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Agility cashes in on booming interior China trade

2014/8/16      view:

As exports originating in China’s interior continue to grow, Agility inked a deal with Shanghai International Port Group Logistics, in order to strengthen its capabilities in the Yangtze River region.

The agreement gives Agility access to SIPG’s full range of logistics services, which includes operations at several Yangtze River ports, including depot management, vessel planning and loading, trucking, warehousing and booking services. Agility, a global logistics provider based in Kuwait, said it is the first foreign-based logistics provider to be given an all-access pass to SIPG’s full range of services.

“We have seen a significant increase in demand for our ocean freight services across China,” Thomas Gronen, managing director of Agility East China, said in a press release. “This partnership provides us with an improved platform from which we can better serve our customers in East China.”

SIPG is the sole port operator at the port of Shanghai and has operations at eight smaller ports along the Yangtze River. Agility Logistics is ranked 15th on the JOC’s list of Top 40 3PLs, raking in $4.5 billion in 2013 and services over 60,000 customers. According to Agility’s website, the company handled 513,500 TEUs last year.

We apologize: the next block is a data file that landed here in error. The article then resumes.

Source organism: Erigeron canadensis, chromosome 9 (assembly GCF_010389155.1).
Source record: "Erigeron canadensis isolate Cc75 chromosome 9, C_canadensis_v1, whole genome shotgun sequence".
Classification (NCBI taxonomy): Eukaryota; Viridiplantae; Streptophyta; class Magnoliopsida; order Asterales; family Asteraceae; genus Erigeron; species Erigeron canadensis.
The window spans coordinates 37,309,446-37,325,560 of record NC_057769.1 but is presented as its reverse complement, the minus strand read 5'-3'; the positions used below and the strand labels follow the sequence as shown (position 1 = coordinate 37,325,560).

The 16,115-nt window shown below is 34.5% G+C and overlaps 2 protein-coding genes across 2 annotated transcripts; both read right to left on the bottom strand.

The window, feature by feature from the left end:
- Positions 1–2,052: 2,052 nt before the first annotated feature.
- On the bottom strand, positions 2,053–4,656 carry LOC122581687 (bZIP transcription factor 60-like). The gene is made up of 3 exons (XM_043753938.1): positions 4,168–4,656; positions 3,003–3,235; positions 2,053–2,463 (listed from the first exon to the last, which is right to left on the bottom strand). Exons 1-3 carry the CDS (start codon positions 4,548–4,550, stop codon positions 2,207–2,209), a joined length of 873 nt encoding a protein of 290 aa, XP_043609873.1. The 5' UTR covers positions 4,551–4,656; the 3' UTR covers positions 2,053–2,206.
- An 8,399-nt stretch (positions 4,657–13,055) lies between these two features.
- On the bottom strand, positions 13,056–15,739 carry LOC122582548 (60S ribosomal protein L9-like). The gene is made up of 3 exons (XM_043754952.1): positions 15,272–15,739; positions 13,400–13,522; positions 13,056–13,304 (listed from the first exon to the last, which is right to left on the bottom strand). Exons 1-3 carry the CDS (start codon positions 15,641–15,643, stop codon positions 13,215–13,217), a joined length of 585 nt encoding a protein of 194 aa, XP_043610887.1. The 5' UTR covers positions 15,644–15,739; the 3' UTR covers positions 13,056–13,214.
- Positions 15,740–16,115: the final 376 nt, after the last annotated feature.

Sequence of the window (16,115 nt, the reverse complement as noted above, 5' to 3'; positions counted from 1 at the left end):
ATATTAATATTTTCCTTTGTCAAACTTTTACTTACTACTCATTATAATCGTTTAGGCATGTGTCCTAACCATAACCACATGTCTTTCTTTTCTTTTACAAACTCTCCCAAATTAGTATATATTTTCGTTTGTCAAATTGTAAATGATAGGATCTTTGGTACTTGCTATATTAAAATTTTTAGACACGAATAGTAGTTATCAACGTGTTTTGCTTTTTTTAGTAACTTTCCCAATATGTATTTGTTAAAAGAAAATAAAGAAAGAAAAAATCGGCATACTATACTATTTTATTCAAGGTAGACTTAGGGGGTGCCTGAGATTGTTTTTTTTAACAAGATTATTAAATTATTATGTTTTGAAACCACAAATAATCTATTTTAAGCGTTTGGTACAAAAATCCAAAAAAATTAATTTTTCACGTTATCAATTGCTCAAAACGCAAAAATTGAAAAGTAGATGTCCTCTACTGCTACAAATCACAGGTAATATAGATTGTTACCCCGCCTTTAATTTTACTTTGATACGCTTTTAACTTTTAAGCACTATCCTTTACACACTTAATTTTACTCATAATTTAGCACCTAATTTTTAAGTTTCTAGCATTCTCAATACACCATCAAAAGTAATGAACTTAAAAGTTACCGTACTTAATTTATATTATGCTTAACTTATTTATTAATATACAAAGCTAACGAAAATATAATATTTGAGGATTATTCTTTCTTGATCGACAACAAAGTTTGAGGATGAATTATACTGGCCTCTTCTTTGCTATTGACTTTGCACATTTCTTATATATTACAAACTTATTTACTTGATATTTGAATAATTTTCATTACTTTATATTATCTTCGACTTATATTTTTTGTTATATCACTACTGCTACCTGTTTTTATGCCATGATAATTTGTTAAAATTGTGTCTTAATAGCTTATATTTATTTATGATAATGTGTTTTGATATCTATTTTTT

The agreement gives the 3PL access to five of SIPG’s ports, in Shanghai, Jiangsu, Hebei, Anhui and Chongqing. The 4,000-mile Yangtze River, China’s longest, reaches ports as far as 2,000 miles upriver from Shanghai. In a 12-year plan announced earlier this year, SIPG said it has a comprehensive strategy focused on developing services along the Yangtze River.

“In order to serve the economic development along the river, and establish a faster, safer and more efficient cargo collecting and distributing network between the Port of Shanghai and the ports along the river, SIPG has, in recent years, invested in or set up several container terminals along the river and opened up logistics and feeder services to provide customers with one-stop logistic services,” SIPG said.

A decade-long dredging project on the Yangtze was completed last year, but the improvements keep coming. According to a report from Port News, Chinese Deputy Minister of Transport Xu Zuyuan said approximately ¥36 billion (about US$5.57 billion) may be spent on dredging and navigation upgrades on the Yangtze River from 2011 through 2016. Jiangsu provincial deputy governor Shi Heping said in the same report that his province has been spending ¥500 million a year on Yangtze projects since 2007.

The work was due, in part, to exponential growth in China’s major inland manufacturing cities. In a recent report, Citi Research cited large year-over-year growth in exports from several key interior China cities, showing that export-oriented industry is migrating inland from the coast consistent with China’s policy to have non-coastal areas share in export-generated wealth creation. Exports from Chongqing grew by 37.4 percent year over year, from Sichuan by 13.8 percent, from Jiangxi by 9.4 percent, from Guangxi by 35.2 percent and from Hunan by 24.4 percent year-over-year.